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McSorley's growlers
Photograph: Gregory de la Haba

McSorley’s, America’s oldest Irish pub, is now offering growlers to-go

The iconic East Village bar is back in business.

By
Bao Ong
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The storied McSorley’s Ale Old House—the oldest continuously operated bar in the city—has welcomed the likes of John Lennon, Teddy Roosevelt, Hunter S. Thompson and Woody Guthrie since opening in 1854. But since Memorial Day weekend, New Yorkers can now drink the bar’s popular ales like no guests have done before: to-go growlers are now available for takeout.

The growlers are sold in half- and one-gallon sizes ($27 and $54, respectively), along with a limited food menu that is offered 1-8pm daily. Thirsty imbibers will have to drop by the East Village watering hole on Seventh Street to pick up their beer and burgers ($9 with fries). The menu also includes Feltman’s hot dogs ($5) and a trio of sandwiches ($5 for liverwurst, turkey and ham-and-cheese). 

“When you’re born and raised in the city, it’s surreal to see it digressing like it is right now,” says Gregory de la Haba, a longtime bartender whose wife owns McSorley’s. “I know a lot of bars and restaurants are doing whatever they can to survive.”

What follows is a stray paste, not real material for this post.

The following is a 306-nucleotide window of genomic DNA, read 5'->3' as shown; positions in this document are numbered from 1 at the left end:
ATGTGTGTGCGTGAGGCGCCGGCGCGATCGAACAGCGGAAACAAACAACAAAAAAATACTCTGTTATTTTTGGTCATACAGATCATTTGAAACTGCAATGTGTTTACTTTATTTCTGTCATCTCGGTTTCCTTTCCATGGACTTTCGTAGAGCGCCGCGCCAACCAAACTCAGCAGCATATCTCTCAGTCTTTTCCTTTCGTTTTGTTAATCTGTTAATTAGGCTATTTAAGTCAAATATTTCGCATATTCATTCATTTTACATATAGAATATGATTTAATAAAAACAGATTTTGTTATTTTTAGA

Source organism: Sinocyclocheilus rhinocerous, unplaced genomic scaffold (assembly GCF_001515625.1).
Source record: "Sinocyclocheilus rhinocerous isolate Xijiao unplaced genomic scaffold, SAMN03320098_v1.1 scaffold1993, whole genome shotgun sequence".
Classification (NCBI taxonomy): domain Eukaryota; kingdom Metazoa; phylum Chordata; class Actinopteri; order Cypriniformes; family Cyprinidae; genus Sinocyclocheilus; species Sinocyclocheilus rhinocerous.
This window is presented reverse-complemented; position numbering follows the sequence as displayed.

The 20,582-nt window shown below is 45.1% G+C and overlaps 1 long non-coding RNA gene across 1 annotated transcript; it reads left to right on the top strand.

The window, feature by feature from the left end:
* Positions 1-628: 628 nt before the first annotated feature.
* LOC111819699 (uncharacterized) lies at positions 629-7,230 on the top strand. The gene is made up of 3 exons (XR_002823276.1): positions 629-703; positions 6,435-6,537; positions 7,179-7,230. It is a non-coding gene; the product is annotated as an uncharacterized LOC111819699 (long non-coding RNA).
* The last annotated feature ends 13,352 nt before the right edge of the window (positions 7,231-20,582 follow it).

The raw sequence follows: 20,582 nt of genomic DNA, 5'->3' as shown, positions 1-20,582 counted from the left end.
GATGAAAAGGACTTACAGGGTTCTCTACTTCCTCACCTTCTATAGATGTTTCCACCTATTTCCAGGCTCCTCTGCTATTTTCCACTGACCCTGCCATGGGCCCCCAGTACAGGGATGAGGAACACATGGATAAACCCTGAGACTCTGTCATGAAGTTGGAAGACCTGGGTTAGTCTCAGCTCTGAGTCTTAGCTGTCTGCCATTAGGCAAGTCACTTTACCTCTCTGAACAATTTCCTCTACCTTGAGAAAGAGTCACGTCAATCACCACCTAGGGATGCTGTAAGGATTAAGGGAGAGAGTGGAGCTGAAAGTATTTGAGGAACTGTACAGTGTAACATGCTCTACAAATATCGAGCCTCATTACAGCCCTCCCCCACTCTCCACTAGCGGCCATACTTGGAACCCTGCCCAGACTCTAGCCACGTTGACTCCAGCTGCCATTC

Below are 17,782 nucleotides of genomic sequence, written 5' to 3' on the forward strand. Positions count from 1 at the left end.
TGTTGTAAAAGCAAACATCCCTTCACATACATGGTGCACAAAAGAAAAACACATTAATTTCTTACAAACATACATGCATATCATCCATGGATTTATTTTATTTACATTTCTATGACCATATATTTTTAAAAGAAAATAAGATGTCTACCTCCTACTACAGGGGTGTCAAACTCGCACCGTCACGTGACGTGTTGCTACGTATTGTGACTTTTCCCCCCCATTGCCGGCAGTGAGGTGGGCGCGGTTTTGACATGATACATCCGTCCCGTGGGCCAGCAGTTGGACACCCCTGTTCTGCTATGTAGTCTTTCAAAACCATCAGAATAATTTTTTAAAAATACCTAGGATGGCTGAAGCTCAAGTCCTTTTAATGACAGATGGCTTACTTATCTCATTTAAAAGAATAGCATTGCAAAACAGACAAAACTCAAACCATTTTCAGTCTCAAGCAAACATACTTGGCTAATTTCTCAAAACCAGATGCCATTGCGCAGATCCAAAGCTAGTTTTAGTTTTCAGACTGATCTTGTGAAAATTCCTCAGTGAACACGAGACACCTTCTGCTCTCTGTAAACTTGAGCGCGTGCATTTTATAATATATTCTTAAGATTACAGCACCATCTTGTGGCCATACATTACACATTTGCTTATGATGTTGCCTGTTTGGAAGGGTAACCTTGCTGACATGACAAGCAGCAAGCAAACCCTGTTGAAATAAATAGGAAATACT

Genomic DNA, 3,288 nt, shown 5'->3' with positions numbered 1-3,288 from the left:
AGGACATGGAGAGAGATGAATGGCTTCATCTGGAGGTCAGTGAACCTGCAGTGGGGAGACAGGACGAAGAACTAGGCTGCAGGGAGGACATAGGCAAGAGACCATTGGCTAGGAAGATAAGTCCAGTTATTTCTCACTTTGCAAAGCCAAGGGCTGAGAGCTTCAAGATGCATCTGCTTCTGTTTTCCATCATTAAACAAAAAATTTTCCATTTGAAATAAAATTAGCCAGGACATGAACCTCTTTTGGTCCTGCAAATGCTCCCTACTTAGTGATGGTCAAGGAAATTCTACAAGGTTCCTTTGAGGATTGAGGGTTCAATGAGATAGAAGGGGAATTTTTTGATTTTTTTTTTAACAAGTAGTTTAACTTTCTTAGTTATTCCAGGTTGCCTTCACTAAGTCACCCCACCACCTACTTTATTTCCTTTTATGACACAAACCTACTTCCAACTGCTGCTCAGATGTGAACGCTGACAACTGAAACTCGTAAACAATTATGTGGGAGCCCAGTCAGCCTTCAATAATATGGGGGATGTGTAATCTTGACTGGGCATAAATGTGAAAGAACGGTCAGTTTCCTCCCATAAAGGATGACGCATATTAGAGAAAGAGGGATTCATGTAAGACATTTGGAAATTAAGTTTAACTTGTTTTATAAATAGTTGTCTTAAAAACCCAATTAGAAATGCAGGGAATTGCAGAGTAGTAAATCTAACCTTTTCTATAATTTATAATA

McSorley's
Photograph: Paul Wagtouicz

The city effectively shut down all restaurants and bars—except for the option to offer takeout and delivery with alcohol to-go—in mid March. McSorley’s initially offered takeout but business was too slow to keep it going and they put an end to it after a few days, according to de le Haba. But like other iconic institutions, such as steakhouse Peter Luger, the historic saloon was ready to jump back into business as the state began loosening its stay-at-home orders.

The takeout menu and to-go growlers—a half gallon serves about 10 mugs of beers—will be available for at least for the next few weeks before the McSorley’s owners decide whether to keep it going. This latest closing is the longest in the bar’s 166-year history (it stayed open during the Civil and throughout the Spanish flu).

“When John McSorley died in 1910, the bar was shut down for a week. Hurricane Sandy shut the door for a week,” says de la Haba. “This is unprecedented for sure.”

McSorley's growlers
Photograph: Gregory de la Haba

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